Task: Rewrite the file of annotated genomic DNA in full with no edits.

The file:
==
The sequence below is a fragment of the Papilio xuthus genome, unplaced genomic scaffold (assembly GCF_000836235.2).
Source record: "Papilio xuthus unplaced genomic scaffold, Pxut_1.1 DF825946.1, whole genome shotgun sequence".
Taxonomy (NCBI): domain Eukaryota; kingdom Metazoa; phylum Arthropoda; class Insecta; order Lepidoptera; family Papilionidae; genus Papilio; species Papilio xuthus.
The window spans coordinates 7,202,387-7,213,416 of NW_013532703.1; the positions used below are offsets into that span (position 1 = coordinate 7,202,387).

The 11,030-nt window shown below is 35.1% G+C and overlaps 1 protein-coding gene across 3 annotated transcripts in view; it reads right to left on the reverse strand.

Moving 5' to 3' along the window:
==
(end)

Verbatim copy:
The sequence below is a fragment of the Papilio xuthus genome, unplaced genomic scaffold (assembly GCF_000836235.2).
Source record: "Papilio xuthus unplaced genomic scaffold, Pxut_1.1 DF825946.1, whole genome shotgun sequence".
Taxonomy (NCBI): domain Eukaryota; kingdom Metazoa; phylum Arthropoda; class Insecta; order Lepidoptera; family Papilionidae; genus Papilio; species Papilio xuthus.
The window spans coordinates 7,202,387-7,213,416 of NW_013532703.1; the positions used below are offsets into that span (position 1 = coordinate 7,202,387).

The 11,030-nt window shown below is 35.1% G+C and overlaps 1 protein-coding gene across 3 annotated transcripts in view; it reads right to left on the reverse strand.

Moving 5' to 3' along the window: